Despite the recent improvement in U.S.-North Korean relations over the nuclear issue and the communist state's declared intention to abandon its enrichment program, one unnamed administration official, quoted in the Times, expressed a word of caution. "The Israelis think North Korea is selling to Iran and Syria what little they have left."

Secretary of State Condoleezza Rice in an interview with Fox News declined to comment on the supposed airstrike, but did add fuel to the fires of speculation by repeating the administration's policy of preventing what she called "the world's most dangerous people from having the world's most dangerous weapons."

ABC News consultant and former U.S. Ambassador to Korea, Donald Gregg believes that the North Koreans could be selling weapons but is highly skeptical of the idea that they would be touting nuclear technology, "North Korea has sold short-range missiles to a number of countries, and may well have sold some to Syria."

But, Gregg adds, "The idea that North Korea would jeopardize the progress it is currently making with the United States by becoming involved in nuclear-related issues in the most volatile region of the world beggars belief, as the establishment of normal relations with the US has been a major objective of North Korea since the collapse of the USSR."

If the Israelis thought the Syrians were developing nuclear ambitions, many analysts think they would certainly consider a preemptive strike, as they did against the Iraqi nuclear program of Saddam Hussein in the 1980s.

It is interesting to note that the only countries to have launched vehement rhetorical attacks against the Israeli action have been Iran and North Korea, whose foreign ministry in an official statement accused Israel of a "dangerous provocation little short of wantonly violating the sovereignty of Syria and seriously harassing the regional peace."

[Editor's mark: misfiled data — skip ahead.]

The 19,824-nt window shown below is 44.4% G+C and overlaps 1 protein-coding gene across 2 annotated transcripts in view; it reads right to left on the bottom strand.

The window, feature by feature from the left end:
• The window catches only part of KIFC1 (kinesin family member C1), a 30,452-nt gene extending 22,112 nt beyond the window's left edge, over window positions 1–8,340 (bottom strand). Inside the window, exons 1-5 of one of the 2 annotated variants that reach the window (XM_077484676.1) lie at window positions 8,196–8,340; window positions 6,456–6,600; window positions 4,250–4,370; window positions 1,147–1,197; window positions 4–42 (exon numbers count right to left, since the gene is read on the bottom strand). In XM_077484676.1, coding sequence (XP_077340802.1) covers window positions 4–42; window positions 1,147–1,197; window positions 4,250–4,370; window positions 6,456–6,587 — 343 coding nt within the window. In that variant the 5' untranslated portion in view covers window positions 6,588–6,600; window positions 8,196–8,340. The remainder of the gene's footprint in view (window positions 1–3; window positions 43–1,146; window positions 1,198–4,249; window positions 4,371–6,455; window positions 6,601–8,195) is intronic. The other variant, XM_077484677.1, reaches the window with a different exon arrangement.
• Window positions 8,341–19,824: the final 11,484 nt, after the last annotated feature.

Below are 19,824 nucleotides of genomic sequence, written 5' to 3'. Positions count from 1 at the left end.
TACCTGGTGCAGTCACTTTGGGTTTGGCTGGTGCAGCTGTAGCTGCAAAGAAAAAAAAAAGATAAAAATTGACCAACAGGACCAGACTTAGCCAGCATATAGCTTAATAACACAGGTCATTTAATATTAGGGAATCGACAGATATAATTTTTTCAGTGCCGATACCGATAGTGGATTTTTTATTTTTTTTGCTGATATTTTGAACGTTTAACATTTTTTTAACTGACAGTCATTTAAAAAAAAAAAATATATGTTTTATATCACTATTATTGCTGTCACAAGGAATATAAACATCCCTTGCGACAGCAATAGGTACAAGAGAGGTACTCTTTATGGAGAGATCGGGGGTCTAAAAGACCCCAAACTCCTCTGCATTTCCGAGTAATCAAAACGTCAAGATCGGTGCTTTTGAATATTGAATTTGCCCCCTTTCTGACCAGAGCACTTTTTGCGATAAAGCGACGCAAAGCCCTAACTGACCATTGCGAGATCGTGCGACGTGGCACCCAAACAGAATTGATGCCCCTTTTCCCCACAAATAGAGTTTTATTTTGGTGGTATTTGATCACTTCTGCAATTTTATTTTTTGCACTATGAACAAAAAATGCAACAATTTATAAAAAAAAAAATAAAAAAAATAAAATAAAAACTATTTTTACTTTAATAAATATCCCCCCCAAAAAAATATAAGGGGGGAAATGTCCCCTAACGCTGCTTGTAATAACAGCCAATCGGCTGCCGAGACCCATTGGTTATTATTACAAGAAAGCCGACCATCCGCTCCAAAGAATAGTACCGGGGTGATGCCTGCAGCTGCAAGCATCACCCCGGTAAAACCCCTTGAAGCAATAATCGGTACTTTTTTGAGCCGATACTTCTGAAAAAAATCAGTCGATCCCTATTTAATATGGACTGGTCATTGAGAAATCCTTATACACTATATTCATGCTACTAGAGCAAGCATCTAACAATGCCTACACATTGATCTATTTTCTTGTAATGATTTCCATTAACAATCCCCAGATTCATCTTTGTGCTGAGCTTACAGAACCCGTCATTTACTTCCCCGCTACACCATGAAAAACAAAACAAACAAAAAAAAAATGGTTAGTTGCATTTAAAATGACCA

Syria's Arab neighbors have been strangely quiet and have refused to be drawn into their usual criticism of Israel's military adventures. Do their governments know something about the target we don't?

Whatever happened, the incident has certainly raised tension between the two countries. They are already in a state of war after the Israeli occupation of the Golan Heights at the end of the Six Day War in 1967. The tension has been growing all year with both sides conducting a confusing dual campaign of military exercises and talk of peace negotiations.

The chance of them sitting down to talk peace now seems more remote than ever. The Syrians have complained to the U.N. Security Council, but are also hinting at other responses.

"Our response has not yet come," Ja'afari told BBC Arabic Service, accusing Israel of "seeking military escalation." Syrian Deputy Foreign Minister Faysal Mekdad added that his country retains "the means to respond in ways that will preserve its position of power."

Meanwhile, most diplomatic sources suggest neither side wishes to let this incident flare into a full-blown conflict. The Israelis have recently stopped potentially provocative military exercises on the Golan Heights, and Western intelligence sources have detected no mobilization of Syrian forces since the incident.

In the absence of official statements from the Israelis, the frenzy of speculation, however, looks set to continue, with little prospect of the two sides sitting down to talk peace.